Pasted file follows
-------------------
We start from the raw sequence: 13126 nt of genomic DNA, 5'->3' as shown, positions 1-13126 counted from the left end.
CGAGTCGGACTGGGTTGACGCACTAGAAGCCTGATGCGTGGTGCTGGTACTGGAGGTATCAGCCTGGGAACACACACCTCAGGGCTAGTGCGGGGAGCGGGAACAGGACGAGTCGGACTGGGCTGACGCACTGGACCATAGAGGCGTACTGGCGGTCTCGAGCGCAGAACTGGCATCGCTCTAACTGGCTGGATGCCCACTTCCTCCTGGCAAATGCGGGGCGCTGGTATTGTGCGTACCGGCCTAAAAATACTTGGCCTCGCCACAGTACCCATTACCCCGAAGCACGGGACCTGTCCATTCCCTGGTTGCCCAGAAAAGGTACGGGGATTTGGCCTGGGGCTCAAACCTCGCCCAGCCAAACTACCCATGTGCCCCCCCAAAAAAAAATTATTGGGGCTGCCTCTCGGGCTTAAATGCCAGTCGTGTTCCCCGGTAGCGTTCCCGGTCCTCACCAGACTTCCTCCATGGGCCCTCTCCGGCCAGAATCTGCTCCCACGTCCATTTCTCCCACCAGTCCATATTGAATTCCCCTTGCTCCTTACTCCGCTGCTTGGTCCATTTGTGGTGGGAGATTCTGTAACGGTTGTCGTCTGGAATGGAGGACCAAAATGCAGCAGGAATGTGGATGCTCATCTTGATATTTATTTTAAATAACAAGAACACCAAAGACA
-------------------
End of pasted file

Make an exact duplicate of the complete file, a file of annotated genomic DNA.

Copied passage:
We start from the raw sequence: 13126 nt of genomic DNA, 5'->3' as shown, positions 1-13126 counted from the left end.
CGAGTCGGACTGGGTTGACGCACTAGAAGCCTGATGCGTGGTGCTGGTACTGGAGGTATCAGCCTGGGAACACACACCTCAGGGCTAGTGCGGGGAGCGGGAACAGGACGAGTCGGACTGGGCTGACGCACTGGACCATAGAGGCGTACTGGCGGTCTCGAGCGCAGAACTGGCATCGCTCTAACTGGCTGGATGCCCACTTCCTCCTGGCAAATGCGGGGCGCTGGTATTGTGCGTACCGGCCTAAAAATACTTGGCCTCGCCACAGTACCCATTACCCCGAAGCACGGGACCTGTCCATTCCCTGGTTGCCCAGAAAAGGTACGGGGATTTGGCCTGGGGCTCAAACCTCGCCCAGCCAAACTACCCATGTGCCCCCCCAAAAAAAAATTATTGGGGCTGCCTCTCGGGCTTAAATGCCAGTCGTGTTCCCCGGTAGCGTTCCCGGTCCTCACCAGACTTCCTCCATGGGCCCTCTCCGGCCAGAATCTGCTCCCACGTCCATTTCTCCCACCAGTCCATATTGAATTCCCCTTGCTCCTTACTCCGCTGCTTGGTCCATTTGTGGTGGGAGATTCTGTAACGGTTGTCGTCTGGAATGGAGGACCAAAATGCAGCAGGAATGTGGATGCTCATCTTGATATTTATTTTAAATAACAAGAACACCAAAGACA